In a time when technologically-advanced smart meters are poised to roll out to most of the UK, isn’t it about time energy companies dragged prepayment meters into the 21st century?
Consumer Focus has found that one in eight UK households rely on prepayment meters. That’s almost nine million people putting coins in their gas and electric slot machines.
Worryingly though, over a million of these folk have cut off their own energy supply in the past year. Which raises the question – how many people actually choose to have them installed? We’d expect not many.
Sure, they can help manage your energy usage, but many prepaid meters are forced upon rental or local council tenants. Precisely the people who can’t afford such expensive energy tariffs.
Switching prepayment tariffs is a chore
Using prepayment meters shouldn’t mean paying more for energy. Suppliers boast that prepayment tariffs are generally on par with ‘standard’ pay-quarterly prices – but it’s no secret that these are actually amongst the most expensive.
Plus, it’s difficult – although not impossible – to switch tariffs on prepayment meters. And when you do switch, you’re given a tiny choice of tariffs that (surprise, surprise) don’t include the very best prices (typically offered online, when you agree to pay by direct debit).
Energy companies should be obliged to give (and even promote) information about changing tariffs and about the process of switching to a conventional meter. Each of the energy companies had different policies when we looked into switching meters – some replaced them for free, with others charging up to £60.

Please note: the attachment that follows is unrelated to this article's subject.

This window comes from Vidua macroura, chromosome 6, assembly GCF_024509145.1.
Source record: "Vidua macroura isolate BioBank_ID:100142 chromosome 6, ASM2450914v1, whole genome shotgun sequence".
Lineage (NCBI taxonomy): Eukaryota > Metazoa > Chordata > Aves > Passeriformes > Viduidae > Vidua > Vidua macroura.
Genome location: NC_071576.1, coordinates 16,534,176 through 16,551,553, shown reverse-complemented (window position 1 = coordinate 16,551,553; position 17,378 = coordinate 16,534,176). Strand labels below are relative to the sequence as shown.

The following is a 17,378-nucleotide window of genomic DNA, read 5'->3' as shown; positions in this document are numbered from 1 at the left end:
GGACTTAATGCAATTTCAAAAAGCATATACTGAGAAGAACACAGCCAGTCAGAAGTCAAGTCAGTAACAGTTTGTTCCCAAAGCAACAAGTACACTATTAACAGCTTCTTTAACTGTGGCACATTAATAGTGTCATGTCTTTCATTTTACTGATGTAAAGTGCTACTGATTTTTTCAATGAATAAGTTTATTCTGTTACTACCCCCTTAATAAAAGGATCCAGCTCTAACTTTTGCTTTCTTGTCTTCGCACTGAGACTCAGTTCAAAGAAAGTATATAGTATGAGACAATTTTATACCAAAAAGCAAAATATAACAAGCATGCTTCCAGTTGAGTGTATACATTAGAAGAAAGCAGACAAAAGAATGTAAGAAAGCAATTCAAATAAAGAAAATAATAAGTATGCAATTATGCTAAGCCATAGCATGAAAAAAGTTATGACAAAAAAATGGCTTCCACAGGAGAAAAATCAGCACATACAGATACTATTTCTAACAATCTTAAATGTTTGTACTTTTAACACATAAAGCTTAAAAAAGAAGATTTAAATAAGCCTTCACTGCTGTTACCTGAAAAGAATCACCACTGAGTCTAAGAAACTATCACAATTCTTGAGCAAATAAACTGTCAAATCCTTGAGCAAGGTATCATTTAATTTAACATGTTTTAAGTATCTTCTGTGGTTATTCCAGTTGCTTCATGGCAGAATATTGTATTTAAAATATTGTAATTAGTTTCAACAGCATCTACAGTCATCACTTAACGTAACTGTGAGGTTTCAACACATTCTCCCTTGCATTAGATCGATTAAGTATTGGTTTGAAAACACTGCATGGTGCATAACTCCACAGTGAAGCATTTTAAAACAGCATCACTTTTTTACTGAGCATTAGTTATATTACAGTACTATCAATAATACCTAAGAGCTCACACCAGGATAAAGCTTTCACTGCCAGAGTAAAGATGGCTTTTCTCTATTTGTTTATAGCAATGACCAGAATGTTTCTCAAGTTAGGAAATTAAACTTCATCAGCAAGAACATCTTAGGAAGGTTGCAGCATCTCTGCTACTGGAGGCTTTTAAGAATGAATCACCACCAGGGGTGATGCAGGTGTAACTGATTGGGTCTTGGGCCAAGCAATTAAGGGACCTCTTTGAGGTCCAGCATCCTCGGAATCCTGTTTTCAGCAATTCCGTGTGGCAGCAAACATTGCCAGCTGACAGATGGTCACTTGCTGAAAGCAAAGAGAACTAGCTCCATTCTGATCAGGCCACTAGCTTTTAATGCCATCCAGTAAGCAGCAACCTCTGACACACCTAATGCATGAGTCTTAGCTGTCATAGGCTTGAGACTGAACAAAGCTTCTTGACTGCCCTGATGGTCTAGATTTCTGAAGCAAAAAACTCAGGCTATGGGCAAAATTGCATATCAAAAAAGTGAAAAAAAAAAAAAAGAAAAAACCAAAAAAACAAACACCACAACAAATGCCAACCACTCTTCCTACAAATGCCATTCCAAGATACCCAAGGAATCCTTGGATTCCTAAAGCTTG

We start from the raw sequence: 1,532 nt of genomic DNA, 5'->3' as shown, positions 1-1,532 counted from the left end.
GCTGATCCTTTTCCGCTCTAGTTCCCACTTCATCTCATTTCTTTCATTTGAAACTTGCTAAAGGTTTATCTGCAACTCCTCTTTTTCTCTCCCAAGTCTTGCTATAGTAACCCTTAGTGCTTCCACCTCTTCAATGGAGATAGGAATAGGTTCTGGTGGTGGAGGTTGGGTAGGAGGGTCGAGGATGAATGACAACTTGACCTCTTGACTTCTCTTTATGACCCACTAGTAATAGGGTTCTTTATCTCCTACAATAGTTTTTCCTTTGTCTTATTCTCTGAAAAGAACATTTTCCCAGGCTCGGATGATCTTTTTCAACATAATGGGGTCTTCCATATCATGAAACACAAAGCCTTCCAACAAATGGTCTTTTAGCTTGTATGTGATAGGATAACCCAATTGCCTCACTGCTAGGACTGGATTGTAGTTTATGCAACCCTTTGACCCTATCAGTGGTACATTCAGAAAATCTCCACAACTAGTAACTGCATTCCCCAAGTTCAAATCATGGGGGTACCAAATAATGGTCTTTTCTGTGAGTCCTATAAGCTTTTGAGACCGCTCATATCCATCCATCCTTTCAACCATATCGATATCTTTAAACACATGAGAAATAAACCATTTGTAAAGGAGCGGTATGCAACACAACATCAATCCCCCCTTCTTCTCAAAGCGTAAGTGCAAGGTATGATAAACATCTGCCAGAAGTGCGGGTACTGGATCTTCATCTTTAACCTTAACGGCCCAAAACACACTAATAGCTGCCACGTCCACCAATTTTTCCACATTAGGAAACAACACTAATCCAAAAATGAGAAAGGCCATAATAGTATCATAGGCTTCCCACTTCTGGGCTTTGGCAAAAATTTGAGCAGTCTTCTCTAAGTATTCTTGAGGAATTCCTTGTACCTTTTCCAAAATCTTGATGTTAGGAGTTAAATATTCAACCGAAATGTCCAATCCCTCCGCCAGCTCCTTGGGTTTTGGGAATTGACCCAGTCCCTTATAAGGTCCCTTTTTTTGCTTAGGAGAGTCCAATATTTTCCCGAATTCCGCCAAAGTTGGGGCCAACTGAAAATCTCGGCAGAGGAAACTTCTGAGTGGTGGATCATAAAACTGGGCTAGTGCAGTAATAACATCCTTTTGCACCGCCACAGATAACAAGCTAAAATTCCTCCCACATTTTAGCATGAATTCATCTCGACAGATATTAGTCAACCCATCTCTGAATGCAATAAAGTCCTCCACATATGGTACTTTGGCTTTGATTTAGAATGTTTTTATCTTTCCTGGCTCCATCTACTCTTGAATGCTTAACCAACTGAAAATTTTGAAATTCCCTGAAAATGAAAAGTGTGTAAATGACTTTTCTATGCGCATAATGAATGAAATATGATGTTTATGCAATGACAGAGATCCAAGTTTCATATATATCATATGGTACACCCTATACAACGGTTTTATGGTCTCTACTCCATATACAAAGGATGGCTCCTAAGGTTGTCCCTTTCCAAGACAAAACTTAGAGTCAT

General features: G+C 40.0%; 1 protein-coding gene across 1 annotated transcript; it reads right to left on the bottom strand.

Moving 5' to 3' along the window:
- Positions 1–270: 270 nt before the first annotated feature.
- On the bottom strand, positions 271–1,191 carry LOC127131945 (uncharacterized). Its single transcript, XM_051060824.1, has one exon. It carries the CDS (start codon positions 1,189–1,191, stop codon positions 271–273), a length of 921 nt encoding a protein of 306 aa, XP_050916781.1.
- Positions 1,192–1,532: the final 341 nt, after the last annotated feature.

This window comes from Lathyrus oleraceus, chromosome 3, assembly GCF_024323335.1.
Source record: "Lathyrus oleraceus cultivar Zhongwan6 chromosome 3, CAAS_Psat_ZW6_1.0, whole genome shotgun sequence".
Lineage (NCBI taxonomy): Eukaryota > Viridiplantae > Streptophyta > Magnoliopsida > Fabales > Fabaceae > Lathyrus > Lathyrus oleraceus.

Prepayment meters should be modernised
The problems don’t stop there. Why aren’t prepayment meters as convenient as prepay mobile phones? Most rely on arduous, outdated systems – such as buying tokens from a nearby shop (if it’s open!). Whereas you should be able to ‘top-up’ online or by text. Why pay a ‘premium’ and not receive a premium-class metering system?
Thankfully, a number of suppliers, including Scottish Power, have introduced a new online ‘pay as you go’ system, which enables you to add credit in the comfort of your own. A step in the right direction that we’d like to see rolled out on a wider scale.
Prepayment meters are in such a mess that it’s driven over a million people to intentionally cut off their supply. Either because they don’t have enough money to top up or because the place where they buy credit is shut. Many of these households are home to someone with an illness or disability.
Topping up your energy should be convenient and affordable – so when are energy companies going to move them into the 21st century.